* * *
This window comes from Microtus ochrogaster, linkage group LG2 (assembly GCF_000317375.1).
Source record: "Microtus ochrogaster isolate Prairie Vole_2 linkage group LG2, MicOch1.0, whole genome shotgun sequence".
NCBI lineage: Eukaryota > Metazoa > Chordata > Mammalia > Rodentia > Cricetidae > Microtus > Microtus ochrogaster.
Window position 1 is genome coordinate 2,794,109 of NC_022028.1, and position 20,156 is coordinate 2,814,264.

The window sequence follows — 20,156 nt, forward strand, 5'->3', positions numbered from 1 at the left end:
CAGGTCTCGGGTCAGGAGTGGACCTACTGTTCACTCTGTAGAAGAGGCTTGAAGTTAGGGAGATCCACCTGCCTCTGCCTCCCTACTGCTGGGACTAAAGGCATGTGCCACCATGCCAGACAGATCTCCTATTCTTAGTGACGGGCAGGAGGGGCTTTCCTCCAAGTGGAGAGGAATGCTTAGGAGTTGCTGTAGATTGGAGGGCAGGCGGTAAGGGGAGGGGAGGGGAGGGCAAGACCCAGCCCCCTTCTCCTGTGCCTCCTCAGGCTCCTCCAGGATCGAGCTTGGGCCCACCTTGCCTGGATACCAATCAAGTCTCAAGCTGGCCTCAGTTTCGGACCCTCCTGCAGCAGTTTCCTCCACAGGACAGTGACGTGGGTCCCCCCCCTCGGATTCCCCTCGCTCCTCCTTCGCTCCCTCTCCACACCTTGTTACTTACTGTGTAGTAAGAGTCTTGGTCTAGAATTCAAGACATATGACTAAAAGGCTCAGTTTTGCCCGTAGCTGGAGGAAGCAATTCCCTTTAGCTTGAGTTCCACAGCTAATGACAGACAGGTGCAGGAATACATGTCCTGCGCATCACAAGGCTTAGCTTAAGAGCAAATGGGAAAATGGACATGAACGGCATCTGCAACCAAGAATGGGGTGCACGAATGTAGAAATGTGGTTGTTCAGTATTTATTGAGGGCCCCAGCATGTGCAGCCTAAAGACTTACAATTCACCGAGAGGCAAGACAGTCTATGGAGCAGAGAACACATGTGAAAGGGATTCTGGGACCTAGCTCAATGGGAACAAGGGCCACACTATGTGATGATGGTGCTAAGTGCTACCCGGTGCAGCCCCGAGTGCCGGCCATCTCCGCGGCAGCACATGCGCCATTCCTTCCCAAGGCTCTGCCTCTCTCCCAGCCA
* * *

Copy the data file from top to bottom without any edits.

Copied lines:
This window comes from Microtus ochrogaster, linkage group LG2 (assembly GCF_000317375.1).
Source record: "Microtus ochrogaster isolate Prairie Vole_2 linkage group LG2, MicOch1.0, whole genome shotgun sequence".
NCBI lineage: Eukaryota > Metazoa > Chordata > Mammalia > Rodentia > Cricetidae > Microtus > Microtus ochrogaster.
Window position 1 is genome coordinate 2,794,109 of NC_022028.1, and position 20,156 is coordinate 2,814,264.

The window sequence follows — 20,156 nt, forward strand, 5'->3', positions numbered from 1 at the left end:
CAGGTCTCGGGTCAGGAGTGGACCTACTGTTCACTCTGTAGAAGAGGCTTGAAGTTAGGGAGATCCACCTGCCTCTGCCTCCCTACTGCTGGGACTAAAGGCATGTGCCACCATGCCAGACAGATCTCCTATTCTTAGTGACGGGCAGGAGGGGCTTTCCTCCAAGTGGAGAGGAATGCTTAGGAGTTGCTGTAGATTGGAGGGCAGGCGGTAAGGGGAGGGGAGGGGAGGGCAAGACCCAGCCCCCTTCTCCTGTGCCTCCTCAGGCTCCTCCAGGATCGAGCTTGGGCCCACCTTGCCTGGATACCAATCAAGTCTCAAGCTGGCCTCAGTTTCGGACCCTCCTGCAGCAGTTTCCTCCACAGGACAGTGACGTGGGTCCCCCCCCTCGGATTCCCCTCGCTCCTCCTTCGCTCCCTCTCCACACCTTGTTACTTACTGTGTAGTAAGAGTCTTGGTCTAGAATTCAAGACATATGACTAAAAGGCTCAGTTTTGCCCGTAGCTGGAGGAAGCAATTCCCTTTAGCTTGAGTTCCACAGCTAATGACAGACAGGTGCAGGAATACATGTCCTGCGCATCACAAGGCTTAGCTTAAGAGCAAATGGGAAAATGGACATGAACGGCATCTGCAACCAAGAATGGGGTGCACGAATGTAGAAATGTGGTTGTTCAGTATTTATTGAGGGCCCCAGCATGTGCAGCCTAAAGACTTACAATTCACCGAGAGGCAAGACAGTCTATGGAGCAGAGAACACATGTGAAAGGGATTCTGGGACCTAGCTCAATGGGAACAAGGGCCACACTATGTGATGATGGTGCTAAGTGCTACCCGGTGCAGCCCCGAGTGCCGGCCATCTCCGCGGCAGCACATGCGCCATTCCTTCCCAAGGCTCTGCCTCTCTCCCAGCCA